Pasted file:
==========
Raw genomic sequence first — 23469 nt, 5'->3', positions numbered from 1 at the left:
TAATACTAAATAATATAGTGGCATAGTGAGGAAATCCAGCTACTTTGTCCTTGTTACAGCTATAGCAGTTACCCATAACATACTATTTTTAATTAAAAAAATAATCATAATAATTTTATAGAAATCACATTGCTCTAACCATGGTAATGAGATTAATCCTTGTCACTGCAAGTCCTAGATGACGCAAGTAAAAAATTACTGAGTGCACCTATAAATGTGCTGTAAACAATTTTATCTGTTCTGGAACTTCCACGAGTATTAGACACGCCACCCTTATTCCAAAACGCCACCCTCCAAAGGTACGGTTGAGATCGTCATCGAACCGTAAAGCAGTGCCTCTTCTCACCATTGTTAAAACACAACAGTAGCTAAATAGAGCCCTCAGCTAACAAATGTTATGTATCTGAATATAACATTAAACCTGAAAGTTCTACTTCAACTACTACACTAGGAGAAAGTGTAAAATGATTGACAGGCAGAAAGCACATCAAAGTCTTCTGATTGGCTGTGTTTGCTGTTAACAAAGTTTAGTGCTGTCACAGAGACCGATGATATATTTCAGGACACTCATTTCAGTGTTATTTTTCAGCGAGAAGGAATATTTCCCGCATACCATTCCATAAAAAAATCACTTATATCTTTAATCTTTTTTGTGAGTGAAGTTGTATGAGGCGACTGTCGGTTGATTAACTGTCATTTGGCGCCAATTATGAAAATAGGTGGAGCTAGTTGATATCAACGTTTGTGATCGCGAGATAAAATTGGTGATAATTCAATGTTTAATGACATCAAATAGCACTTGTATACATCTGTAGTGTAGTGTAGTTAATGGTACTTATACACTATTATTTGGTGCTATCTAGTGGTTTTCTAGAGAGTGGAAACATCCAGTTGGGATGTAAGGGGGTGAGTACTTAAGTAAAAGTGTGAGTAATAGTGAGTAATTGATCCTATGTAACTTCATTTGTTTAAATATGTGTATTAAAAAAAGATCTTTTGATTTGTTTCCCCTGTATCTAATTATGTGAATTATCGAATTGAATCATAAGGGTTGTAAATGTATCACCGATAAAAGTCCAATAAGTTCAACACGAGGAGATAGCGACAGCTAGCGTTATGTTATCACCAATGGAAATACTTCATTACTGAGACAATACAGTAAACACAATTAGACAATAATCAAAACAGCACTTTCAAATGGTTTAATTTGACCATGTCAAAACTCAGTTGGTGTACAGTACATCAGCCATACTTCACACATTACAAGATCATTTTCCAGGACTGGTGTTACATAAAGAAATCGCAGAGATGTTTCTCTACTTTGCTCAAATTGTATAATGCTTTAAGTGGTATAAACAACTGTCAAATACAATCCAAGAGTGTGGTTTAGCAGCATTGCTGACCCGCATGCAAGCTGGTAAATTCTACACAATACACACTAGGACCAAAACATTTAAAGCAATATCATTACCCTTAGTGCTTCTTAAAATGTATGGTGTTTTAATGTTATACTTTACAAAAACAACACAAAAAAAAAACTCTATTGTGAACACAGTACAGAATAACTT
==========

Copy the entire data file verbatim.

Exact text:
Raw genomic sequence first — 23469 nt, 5'->3', positions numbered from 1 at the left:
TAATACTAAATAATATAGTGGCATAGTGAGGAAATCCAGCTACTTTGTCCTTGTTACAGCTATAGCAGTTACCCATAACATACTATTTTTAATTAAAAAAATAATCATAATAATTTTATAGAAATCACATTGCTCTAACCATGGTAATGAGATTAATCCTTGTCACTGCAAGTCCTAGATGACGCAAGTAAAAAATTACTGAGTGCACCTATAAATGTGCTGTAAACAATTTTATCTGTTCTGGAACTTCCACGAGTATTAGACACGCCACCCTTATTCCAAAACGCCACCCTCCAAAGGTACGGTTGAGATCGTCATCGAACCGTAAAGCAGTGCCTCTTCTCACCATTGTTAAAACACAACAGTAGCTAAATAGAGCCCTCAGCTAACAAATGTTATGTATCTGAATATAACATTAAACCTGAAAGTTCTACTTCAACTACTACACTAGGAGAAAGTGTAAAATGATTGACAGGCAGAAAGCACATCAAAGTCTTCTGATTGGCTGTGTTTGCTGTTAACAAAGTTTAGTGCTGTCACAGAGACCGATGATATATTTCAGGACACTCATTTCAGTGTTATTTTTCAGCGAGAAGGAATATTTCCCGCATACCATTCCATAAAAAAATCACTTATATCTTTAATCTTTTTTGTGAGTGAAGTTGTATGAGGCGACTGTCGGTTGATTAACTGTCATTTGGCGCCAATTATGAAAATAGGTGGAGCTAGTTGATATCAACGTTTGTGATCGCGAGATAAAATTGGTGATAATTCAATGTTTAATGACATCAAATAGCACTTGTATACATCTGTAGTGTAGTGTAGTTAATGGTACTTATACACTATTATTTGGTGCTATCTAGTGGTTTTCTAGAGAGTGGAAACATCCAGTTGGGATGTAAGGGGGTGAGTACTTAAGTAAAAGTGTGAGTAATAGTGAGTAATTGATCCTATGTAACTTCATTTGTTTAAATATGTGTATTAAAAAAAGATCTTTTGATTTGTTTCCCCTGTATCTAATTATGTGAATTATCGAATTGAATCATAAGGGTTGTAAATGTATCACCGATAAAAGTCCAATAAGTTCAACACGAGGAGATAGCGACAGCTAGCGTTATGTTATCACCAATGGAAATACTTCATTACTGAGACAATACAGTAAACACAATTAGACAATAATCAAAACAGCACTTTCAAATGGTTTAATTTGACCATGTCAAAACTCAGTTGGTGTACAGTACATCAGCCATACTTCACACATTACAAGATCATTTTCCAGGACTGGTGTTACATAAAGAAATCGCAGAGATGTTTCTCTACTTTGCTCAAATTGTATAATGCTTTAAGTGGTATAAACAACTGTCAAATACAATCCAAGAGTGTGGTTTAGCAGCATTGCTGACCCGCATGCAAGCTGGTAAATTCTACACAATACACACTAGGACCAAAACATTTAAAGCAATATCATTACCCTTAGTGCTTCTTAAAATGTATGGTGTTTTAATGTTATACTTTACAAAAACAACACAAAAAAAAAACTCTATTGTGAACACAGTACAGAATAACTT